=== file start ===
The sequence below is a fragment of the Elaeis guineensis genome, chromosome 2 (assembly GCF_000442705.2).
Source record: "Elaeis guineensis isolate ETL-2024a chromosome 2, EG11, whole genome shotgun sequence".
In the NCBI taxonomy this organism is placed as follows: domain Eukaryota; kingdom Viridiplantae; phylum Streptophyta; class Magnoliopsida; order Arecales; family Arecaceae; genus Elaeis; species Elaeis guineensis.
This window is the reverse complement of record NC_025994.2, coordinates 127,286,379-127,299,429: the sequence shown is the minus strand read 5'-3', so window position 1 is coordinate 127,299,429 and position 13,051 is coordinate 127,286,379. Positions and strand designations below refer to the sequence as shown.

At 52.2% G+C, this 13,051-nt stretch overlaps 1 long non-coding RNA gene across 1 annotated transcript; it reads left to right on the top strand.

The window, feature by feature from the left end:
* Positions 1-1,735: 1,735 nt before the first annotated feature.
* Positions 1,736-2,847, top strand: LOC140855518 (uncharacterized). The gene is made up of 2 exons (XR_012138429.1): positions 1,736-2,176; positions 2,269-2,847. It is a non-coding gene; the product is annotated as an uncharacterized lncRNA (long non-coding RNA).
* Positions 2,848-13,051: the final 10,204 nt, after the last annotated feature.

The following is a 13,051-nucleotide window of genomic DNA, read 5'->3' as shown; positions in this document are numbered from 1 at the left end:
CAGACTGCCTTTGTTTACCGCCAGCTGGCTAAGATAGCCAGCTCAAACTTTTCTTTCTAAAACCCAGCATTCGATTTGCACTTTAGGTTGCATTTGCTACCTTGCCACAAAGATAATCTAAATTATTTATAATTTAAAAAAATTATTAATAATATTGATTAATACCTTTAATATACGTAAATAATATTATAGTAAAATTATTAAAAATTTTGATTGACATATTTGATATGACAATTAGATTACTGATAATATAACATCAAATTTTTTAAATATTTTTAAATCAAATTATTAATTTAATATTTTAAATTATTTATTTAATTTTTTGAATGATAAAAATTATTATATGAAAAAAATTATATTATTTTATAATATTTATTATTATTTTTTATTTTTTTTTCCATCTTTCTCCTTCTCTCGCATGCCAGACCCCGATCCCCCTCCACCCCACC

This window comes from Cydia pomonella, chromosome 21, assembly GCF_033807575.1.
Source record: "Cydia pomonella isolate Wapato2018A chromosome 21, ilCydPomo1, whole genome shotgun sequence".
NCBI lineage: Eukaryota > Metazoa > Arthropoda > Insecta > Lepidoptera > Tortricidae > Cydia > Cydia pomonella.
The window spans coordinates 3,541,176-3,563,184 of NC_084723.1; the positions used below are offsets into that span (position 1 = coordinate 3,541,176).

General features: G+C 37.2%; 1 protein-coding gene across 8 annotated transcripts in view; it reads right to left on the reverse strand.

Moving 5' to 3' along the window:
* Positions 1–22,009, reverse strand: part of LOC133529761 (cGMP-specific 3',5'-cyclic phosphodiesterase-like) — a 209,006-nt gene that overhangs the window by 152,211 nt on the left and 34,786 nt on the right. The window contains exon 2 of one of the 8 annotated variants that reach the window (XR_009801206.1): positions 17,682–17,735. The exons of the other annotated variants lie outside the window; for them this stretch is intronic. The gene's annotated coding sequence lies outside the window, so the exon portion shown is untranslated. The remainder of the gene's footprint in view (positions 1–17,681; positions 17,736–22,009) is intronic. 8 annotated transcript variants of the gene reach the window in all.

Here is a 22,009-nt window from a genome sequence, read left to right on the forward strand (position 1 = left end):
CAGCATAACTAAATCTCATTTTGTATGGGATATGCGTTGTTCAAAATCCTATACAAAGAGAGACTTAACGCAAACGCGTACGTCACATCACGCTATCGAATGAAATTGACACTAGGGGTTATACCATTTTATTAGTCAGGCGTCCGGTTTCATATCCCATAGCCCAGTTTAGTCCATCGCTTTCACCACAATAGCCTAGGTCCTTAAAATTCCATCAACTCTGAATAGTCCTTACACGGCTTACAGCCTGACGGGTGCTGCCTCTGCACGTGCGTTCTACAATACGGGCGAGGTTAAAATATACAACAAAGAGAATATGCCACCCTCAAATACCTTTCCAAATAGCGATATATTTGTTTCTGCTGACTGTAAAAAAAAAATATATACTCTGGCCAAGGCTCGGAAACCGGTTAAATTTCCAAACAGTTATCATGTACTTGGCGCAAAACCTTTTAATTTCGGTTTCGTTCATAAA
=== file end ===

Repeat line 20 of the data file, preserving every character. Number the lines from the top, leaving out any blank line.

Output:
CAGCATAACTAAATCTCATTTTGTATGGGATATGCGTTGTTCAAAATCCTATACAAAGAGAGACTTAACGCAAACGCGTACGTCACATCACGCTATCGAATGAAATTGACACTAGGGGTTATACCATTTTATTAGTCAGGCGTCCGGTTTCATATCCCATAGCCCAGTTTAGTCCATCGCTTTCACCACAATAGCCTAGGTCCTTAAAATTCCATCAACTCTGAATAGTCCTTACACGGCTTACAGCCTGACGGGTGCTGCCTCTGCACGTGCGTTCTACAATACGGGCGAGGTTAAAATATACAACAAAGAGAATATGCCACCCTCAAATACCTTTCCAAATAGCGATATATTTGTTTCTGCTGACTGTAAAAAAAAAATATATACTCTGGCCAAGGCTCGGAAACCGGTTAAATTTCCAAACAGTTATCATGTACTTGGCGCAAAACCTTTTAATTTCGGTTTCGTTCATAAA